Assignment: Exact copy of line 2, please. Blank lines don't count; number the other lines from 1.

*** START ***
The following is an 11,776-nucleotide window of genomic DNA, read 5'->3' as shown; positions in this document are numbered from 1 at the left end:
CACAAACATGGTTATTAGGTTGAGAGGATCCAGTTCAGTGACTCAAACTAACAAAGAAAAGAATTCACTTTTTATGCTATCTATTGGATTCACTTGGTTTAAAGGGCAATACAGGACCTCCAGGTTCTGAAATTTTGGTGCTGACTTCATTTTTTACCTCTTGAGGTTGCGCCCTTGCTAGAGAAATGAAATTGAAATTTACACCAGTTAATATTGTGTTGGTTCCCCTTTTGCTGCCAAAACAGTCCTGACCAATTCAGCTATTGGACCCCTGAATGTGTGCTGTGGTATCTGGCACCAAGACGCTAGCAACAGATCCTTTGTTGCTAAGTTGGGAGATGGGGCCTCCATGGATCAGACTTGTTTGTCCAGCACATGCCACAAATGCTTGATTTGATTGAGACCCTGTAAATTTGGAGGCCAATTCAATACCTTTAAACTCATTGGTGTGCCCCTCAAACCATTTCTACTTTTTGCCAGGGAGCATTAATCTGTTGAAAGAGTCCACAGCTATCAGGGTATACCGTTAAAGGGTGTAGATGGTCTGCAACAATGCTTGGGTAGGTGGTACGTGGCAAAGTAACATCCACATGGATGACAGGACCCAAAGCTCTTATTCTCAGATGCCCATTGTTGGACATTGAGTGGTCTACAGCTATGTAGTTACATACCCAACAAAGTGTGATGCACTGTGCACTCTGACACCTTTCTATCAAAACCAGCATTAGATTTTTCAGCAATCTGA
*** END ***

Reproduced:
CACAAACATGGTTATTAGGTTGAGAGGATCCAGTTCAGTGACTCAAACTAACAAAGAAAAGAATTCACTTTTTATGCTATCTATTGGATTCACTTGGTTTAAAGGGCAATACAGGACCTCCAGGTTCTGAAATTTTGGTGCTGACTTCATTTTTTACCTCTTGAGGTTGCGCCCTTGCTAGAGAAATGAAATTGAAATTTACACCAGTTAATATTGTGTTGGTTCCCCTTTTGCTGCCAAAACAGTCCTGACCAATTCAGCTATTGGACCCCTGAATGTGTGCTGTGGTATCTGGCACCAAGACGCTAGCAACAGATCCTTTGTTGCTAAGTTGGGAGATGGGGCCTCCATGGATCAGACTTGTTTGTCCAGCACATGCCACAAATGCTTGATTTGATTGAGACCCTGTAAATTTGGAGGCCAATTCAATACCTTTAAACTCATTGGTGTGCCCCTCAAACCATTTCTACTTTTTGCCAGGGAGCATTAATCTGTTGAAAGAGTCCACAGCTATCAGGGTATACCGTTAAAGGGTGTAGATGGTCTGCAACAATGCTTGGGTAGGTGGTACGTGGCAAAGTAACATCCACATGGATGACAGGACCCAAAGCTCTTATTCTCAGATGCCCATTGTTGGACATTGAGTGGTCTACAGCTATGTAGTTACATACCCAACAAAGTGTGATGCACTGTGCACTCTGACACCTTTCTATCAAAACCAGCATTAGATTTTTCAGCAATCTGA